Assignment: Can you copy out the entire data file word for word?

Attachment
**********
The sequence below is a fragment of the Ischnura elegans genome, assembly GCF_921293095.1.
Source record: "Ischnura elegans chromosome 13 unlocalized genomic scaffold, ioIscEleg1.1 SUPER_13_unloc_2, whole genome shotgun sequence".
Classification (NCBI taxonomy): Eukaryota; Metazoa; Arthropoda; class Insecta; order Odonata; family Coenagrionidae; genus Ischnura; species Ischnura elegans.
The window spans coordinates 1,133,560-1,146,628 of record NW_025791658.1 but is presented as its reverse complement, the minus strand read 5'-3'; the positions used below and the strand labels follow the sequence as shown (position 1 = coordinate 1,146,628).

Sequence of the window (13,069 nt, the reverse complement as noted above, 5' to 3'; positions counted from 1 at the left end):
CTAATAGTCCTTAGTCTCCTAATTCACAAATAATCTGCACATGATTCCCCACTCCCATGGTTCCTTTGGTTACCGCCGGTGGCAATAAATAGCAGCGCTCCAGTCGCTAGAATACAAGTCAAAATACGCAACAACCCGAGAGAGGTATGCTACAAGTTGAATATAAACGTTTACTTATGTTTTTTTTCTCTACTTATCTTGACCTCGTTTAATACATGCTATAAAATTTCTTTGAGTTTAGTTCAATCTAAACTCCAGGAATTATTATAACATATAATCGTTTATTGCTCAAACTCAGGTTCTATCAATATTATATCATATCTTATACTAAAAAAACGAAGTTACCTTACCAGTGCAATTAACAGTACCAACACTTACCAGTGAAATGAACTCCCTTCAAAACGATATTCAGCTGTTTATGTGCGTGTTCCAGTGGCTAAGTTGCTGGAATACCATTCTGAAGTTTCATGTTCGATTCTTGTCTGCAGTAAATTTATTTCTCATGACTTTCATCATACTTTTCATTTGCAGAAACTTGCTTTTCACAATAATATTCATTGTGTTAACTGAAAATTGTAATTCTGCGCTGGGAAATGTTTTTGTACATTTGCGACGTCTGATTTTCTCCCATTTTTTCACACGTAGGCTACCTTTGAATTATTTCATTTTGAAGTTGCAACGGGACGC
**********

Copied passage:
The sequence below is a fragment of the Ischnura elegans genome, assembly GCF_921293095.1.
Source record: "Ischnura elegans chromosome 13 unlocalized genomic scaffold, ioIscEleg1.1 SUPER_13_unloc_2, whole genome shotgun sequence".
Classification (NCBI taxonomy): Eukaryota; Metazoa; Arthropoda; class Insecta; order Odonata; family Coenagrionidae; genus Ischnura; species Ischnura elegans.
The window spans coordinates 1,133,560-1,146,628 of record NW_025791658.1 but is presented as its reverse complement, the minus strand read 5'-3'; the positions used below and the strand labels follow the sequence as shown (position 1 = coordinate 1,146,628).

Sequence of the window (13,069 nt, the reverse complement as noted above, 5' to 3'; positions counted from 1 at the left end):
CTAATAGTCCTTAGTCTCCTAATTCACAAATAATCTGCACATGATTCCCCACTCCCATGGTTCCTTTGGTTACCGCCGGTGGCAATAAATAGCAGCGCTCCAGTCGCTAGAATACAAGTCAAAATACGCAACAACCCGAGAGAGGTATGCTACAAGTTGAATATAAACGTTTACTTATGTTTTTTTTCTCTACTTATCTTGACCTCGTTTAATACATGCTATAAAATTTCTTTGAGTTTAGTTCAATCTAAACTCCAGGAATTATTATAACATATAATCGTTTATTGCTCAAACTCAGGTTCTATCAATATTATATCATATCTTATACTAAAAAAACGAAGTTACCTTACCAGTGCAATTAACAGTACCAACACTTACCAGTGAAATGAACTCCCTTCAAAACGATATTCAGCTGTTTATGTGCGTGTTCCAGTGGCTAAGTTGCTGGAATACCATTCTGAAGTTTCATGTTCGATTCTTGTCTGCAGTAAATTTATTTCTCATGACTTTCATCATACTTTTCATTTGCAGAAACTTGCTTTTCACAATAATATTCATTGTGTTAACTGAAAATTGTAATTCTGCGCTGGGAAATGTTTTTGTACATTTGCGACGTCTGATTTTCTCCCATTTTTTCACACGTAGGCTACCTTTGAATTATTTCATTTTGAAGTTGCAACGGGACGC